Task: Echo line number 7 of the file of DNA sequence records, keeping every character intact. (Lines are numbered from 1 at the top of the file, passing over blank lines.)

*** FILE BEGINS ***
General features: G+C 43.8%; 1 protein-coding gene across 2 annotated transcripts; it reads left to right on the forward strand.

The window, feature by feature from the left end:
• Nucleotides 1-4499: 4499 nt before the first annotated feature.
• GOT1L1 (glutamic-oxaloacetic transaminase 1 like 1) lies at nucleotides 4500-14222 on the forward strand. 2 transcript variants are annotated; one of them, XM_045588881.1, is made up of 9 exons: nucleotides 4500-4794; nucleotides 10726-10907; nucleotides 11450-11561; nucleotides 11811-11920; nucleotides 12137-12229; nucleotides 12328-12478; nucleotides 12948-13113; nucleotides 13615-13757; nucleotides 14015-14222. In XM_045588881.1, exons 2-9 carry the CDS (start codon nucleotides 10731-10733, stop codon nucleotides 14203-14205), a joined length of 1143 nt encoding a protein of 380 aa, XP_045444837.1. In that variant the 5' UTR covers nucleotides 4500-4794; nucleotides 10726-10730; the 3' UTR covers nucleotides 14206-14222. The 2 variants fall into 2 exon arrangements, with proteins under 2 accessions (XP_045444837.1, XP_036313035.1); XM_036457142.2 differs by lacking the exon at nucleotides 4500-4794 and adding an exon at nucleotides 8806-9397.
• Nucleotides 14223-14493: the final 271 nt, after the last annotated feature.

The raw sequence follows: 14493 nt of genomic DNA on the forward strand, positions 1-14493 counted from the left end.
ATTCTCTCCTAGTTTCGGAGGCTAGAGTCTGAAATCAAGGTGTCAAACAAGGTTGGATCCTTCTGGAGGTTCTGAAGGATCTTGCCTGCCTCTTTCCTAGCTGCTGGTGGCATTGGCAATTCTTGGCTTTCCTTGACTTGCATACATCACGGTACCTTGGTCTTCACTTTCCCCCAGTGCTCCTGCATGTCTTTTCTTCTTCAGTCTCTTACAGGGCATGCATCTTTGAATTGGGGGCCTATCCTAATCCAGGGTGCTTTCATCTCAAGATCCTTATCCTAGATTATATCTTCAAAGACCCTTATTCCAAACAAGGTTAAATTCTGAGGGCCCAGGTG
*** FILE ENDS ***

ATTCTCTCCTAGTTTCGGAGGCTAGAGTCTGAAATCAAGGTGTCAAACAAGGTTGGATCCTTCTGGAGGTTCTGAAGGATCTTGCCTGCCTCTTTCCTAGCTGCTGGTGGCATTGGCAATTCTTGGCTTTCCTTGACTTGCATACATCACGGTACCTTGGTCTTCACTTTCCCCCAGTGCTCCTGCATGTCTTTTCTTCTTCAGTCTCTTACAGGGCATGCATCTTTGAATTGGGGGCCTATCCTAATCCAGGGTGCTTTCATCTCAAGATCCTTATCCTAGATTATATCTTCAAAGACCCTTATTCCAAACAAGGTTAAATTCTGAGGGCCCAGGTG